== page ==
Raymond Chow

Executive producer Raymond Chow was born in Hong Kong. At age thirteen he entered St. John's University, graduating in 1949 with a Bachelor of Arts degree and a major in Journalism.

Returning to Hong Kong, Chow began his professional life as a reporter for one of the city's English language newspapers, The Hong Kong Standard. In 1951 he joined the Voice of America office in Hong Kong.

In 1959 the Shaw Brothers film studio was expanding it’s activities in Hong Kong, and Chow saw an opportunity to join the film industry. He was initially employed as publicity manager, but was soon made head of production—a position he held for the next ten years.

Television was having a drastic effect on the film industry worldwide in the 60’s, especially in the United States. The major studios were heavily cutting back on production. Rather that follow suit, Chow reasoned that this was an opportunity to increase production of Chinese pictures, which would benefit from the shortage of product that would inevitably follow the cutbacks.

Staking the future on his convictions, he resigned and set up Golden Harvest in 1970. The new company produced eight features in it’s first year of operation. Raymond Chow quickly developed the company’s distribution activities in Hong Kong and throughout Asia.
With a strong regional base firmly established, Chow was ready to increase production to the level of twelve to fourteen pictures a year. But increased production required full-time access to studio facilities. To this end, with the aid of the Cathay Organization, Golden Harvest took over the Hammer Hill production complex, which is still the home base for the Golden Harvest Group.

Among the first Golden Harvest pictures to be produced from the new studios was The Big Boss, which launched the producer?s highly successful association with Bruce Lee. Apart from the huge local and regional success of the Bruce Lee films, they were significant in that they introduced Hong Kong productions and a new film genre to general audiences all over the world. Variety listed Enter The Dragon among the top fifty box office successes of all time.

Against this backdrop, Chow set about developing his film distribution operation on a worldwide scale while increasing the number of films produced specifically for this new international market.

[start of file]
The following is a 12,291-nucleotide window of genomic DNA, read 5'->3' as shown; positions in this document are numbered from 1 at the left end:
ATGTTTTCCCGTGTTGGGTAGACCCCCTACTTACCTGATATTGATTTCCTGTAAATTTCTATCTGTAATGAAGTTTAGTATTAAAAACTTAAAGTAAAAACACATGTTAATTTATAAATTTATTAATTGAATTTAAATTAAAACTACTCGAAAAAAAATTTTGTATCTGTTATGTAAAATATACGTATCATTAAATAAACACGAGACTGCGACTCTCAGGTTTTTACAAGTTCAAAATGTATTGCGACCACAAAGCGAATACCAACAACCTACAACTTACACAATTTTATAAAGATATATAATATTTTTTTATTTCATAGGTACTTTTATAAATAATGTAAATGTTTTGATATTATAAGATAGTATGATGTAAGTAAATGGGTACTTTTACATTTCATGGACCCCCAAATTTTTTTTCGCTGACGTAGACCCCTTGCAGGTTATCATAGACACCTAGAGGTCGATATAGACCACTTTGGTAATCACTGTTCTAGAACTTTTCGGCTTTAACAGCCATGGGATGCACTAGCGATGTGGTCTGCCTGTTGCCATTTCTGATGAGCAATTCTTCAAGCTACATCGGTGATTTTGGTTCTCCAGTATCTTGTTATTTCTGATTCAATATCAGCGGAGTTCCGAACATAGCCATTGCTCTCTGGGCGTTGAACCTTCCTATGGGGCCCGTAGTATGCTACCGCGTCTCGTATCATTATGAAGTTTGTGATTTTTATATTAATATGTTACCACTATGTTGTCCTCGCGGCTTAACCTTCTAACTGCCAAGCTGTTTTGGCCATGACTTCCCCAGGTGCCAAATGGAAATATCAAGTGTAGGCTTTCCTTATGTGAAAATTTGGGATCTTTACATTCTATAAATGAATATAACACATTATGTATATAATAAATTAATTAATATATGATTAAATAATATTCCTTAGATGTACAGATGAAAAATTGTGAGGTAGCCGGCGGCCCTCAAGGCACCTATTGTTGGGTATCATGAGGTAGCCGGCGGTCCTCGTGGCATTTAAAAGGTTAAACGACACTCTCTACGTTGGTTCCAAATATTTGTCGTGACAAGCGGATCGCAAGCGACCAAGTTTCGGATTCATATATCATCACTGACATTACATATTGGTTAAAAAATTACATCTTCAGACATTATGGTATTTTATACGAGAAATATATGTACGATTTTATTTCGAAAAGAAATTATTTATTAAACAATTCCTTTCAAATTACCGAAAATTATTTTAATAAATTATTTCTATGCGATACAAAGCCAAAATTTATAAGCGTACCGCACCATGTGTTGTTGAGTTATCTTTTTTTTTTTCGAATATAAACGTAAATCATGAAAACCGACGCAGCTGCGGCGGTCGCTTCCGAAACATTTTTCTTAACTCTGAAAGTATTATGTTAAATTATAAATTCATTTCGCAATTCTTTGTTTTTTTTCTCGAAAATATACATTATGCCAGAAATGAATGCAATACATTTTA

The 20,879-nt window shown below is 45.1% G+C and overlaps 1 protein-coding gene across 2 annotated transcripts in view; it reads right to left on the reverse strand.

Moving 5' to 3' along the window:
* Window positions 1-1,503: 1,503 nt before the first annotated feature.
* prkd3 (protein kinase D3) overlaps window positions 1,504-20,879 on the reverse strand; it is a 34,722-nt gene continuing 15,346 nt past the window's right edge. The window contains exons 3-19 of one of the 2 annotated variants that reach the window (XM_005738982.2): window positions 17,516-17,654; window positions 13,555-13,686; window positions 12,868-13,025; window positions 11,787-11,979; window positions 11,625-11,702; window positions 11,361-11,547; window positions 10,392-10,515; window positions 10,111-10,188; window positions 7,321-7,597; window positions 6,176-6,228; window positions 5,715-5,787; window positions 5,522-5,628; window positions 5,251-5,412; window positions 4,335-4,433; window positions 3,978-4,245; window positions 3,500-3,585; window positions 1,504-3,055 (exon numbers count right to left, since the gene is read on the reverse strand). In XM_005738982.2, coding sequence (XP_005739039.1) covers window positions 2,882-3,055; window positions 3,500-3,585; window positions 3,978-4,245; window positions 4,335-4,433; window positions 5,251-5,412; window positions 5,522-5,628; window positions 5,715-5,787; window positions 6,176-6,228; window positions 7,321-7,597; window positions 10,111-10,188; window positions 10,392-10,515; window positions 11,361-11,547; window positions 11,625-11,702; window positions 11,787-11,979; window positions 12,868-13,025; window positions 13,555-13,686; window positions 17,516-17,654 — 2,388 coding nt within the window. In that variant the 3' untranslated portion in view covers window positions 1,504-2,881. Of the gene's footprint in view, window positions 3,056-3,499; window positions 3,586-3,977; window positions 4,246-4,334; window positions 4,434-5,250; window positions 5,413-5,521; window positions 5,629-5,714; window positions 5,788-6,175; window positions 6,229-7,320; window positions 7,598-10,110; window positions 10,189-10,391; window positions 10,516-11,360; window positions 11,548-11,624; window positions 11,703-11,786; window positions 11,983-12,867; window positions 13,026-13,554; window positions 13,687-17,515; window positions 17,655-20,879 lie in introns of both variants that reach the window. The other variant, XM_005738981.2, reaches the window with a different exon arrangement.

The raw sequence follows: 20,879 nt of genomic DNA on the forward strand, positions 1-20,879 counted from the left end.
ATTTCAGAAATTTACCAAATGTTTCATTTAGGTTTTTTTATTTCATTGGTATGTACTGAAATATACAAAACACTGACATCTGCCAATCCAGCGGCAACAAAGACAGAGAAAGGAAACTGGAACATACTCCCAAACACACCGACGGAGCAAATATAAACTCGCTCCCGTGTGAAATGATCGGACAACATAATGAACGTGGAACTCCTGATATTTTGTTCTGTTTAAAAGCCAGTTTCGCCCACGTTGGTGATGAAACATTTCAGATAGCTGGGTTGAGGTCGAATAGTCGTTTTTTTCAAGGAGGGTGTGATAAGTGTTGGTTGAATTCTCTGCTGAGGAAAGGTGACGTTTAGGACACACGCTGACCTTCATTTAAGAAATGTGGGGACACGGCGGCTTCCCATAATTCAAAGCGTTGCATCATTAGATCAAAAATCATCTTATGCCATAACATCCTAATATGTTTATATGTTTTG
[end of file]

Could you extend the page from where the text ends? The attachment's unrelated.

Before the close of the group’s first ten years, Chow had made eight such films including Amsterdam Kill, starring Robert Mitchum, and The Boys in Company C, directed by Sidney J. Furie.

In 1980, the company celebrated ten years of operation with the opening of The Cannonball Run to record breaking business across the United States. Among the host of major stars heading the cast were Burt Reynolds, Roger More, Farrah Fawcett, Dom DeLuise, Dean Martin, Sammy Davis Jr., Peter Fonda and Bianca Jagger, along with Hong Kong’s Jackie Chan and Michael Hui.

The Cannonball Run went on to accumulate a worldwide box office of over $160 million, but not before the National Association of Theatre Owners helped to make it a truly “golden year” for Chow by naming him the first recipient of the newly created International Showman of the Year Award in recognition of his contribution to the American motion picture industry. The same year the Prime Minister of Taiwan awarded Chow the Golden Horse Award as most outstanding international producer.

All this expansion into U.S. and international markets in no way meant that local and regional audiences were being ignored. Golden Harvest?s films with Michael Hui were the vanguard of the re-introduction of Hong Kong films into the vast Japanese market. Those of Jackie Chan, Samo Hung and others followed, their popularity eclipsing top stars from the United States.

Almost exactly ten years after the landmark success of The Cannonball Run, Chow greenlit a project that would go on to become the most successful independent film ever made: Teenage Mutant Ninja Turtles. That film and it?s two sequels marked the beginning of Golden Harvest?s association with New Line Cinema.

Despite the enormous success of Golden Harvest, Chow shuns the extravagant lifestyle often associated with movie moguls. What little time his workload permits for private life, Chow prefers to spend it with his wife, Felicia, son Felix and daughter Roberta. Any spare time he has is likely to be devoted to a round of golf with friends. He was honored with the order of the British Empire in 1987.